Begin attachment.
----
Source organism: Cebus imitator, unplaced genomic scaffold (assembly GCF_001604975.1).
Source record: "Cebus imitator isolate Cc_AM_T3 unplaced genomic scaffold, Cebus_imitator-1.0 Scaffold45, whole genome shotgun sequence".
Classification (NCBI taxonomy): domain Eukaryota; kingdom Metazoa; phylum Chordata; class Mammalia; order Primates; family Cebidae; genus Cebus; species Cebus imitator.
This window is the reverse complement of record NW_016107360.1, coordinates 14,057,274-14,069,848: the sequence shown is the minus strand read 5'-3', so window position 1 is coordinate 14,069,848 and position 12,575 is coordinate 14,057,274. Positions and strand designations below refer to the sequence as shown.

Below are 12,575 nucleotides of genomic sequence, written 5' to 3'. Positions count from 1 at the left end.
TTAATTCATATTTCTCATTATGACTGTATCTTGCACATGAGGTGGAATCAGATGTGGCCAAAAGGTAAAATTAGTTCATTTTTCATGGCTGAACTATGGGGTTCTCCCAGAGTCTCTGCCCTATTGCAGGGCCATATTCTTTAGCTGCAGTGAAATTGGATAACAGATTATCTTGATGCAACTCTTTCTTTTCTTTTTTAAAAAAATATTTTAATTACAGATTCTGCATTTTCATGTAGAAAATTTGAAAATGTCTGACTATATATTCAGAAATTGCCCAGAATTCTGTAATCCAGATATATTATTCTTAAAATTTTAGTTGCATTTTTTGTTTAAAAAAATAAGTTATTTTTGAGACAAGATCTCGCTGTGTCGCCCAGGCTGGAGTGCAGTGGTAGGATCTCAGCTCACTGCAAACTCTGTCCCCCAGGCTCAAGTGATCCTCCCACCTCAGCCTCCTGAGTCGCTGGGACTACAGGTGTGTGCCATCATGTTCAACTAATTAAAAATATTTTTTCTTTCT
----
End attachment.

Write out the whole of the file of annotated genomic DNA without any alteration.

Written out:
Source organism: Cebus imitator, unplaced genomic scaffold (assembly GCF_001604975.1).
Source record: "Cebus imitator isolate Cc_AM_T3 unplaced genomic scaffold, Cebus_imitator-1.0 Scaffold45, whole genome shotgun sequence".
Classification (NCBI taxonomy): domain Eukaryota; kingdom Metazoa; phylum Chordata; class Mammalia; order Primates; family Cebidae; genus Cebus; species Cebus imitator.
This window is the reverse complement of record NW_016107360.1, coordinates 14,057,274-14,069,848: the sequence shown is the minus strand read 5'-3', so window position 1 is coordinate 14,069,848 and position 12,575 is coordinate 14,057,274. Positions and strand designations below refer to the sequence as shown.

Below are 12,575 nucleotides of genomic sequence, written 5' to 3'. Positions count from 1 at the left end.
TTAATTCATATTTCTCATTATGACTGTATCTTGCACATGAGGTGGAATCAGATGTGGCCAAAAGGTAAAATTAGTTCATTTTTCATGGCTGAACTATGGGGTTCTCCCAGAGTCTCTGCCCTATTGCAGGGCCATATTCTTTAGCTGCAGTGAAATTGGATAACAGATTATCTTGATGCAACTCTTTCTTTTCTTTTTTAAAAAAATATTTTAATTACAGATTCTGCATTTTCATGTAGAAAATTTGAAAATGTCTGACTATATATTCAGAAATTGCCCAGAATTCTGTAATCCAGATATATTATTCTTAAAATTTTAGTTGCATTTTTTGTTTAAAAAAATAAGTTATTTTTGAGACAAGATCTCGCTGTGTCGCCCAGGCTGGAGTGCAGTGGTAGGATCTCAGCTCACTGCAAACTCTGTCCCCCAGGCTCAAGTGATCCTCCCACCTCAGCCTCCTGAGTCGCTGGGACTACAGGTGTGTGCCATCATGTTCAACTAATTAAAAATATTTTTTCTTTCT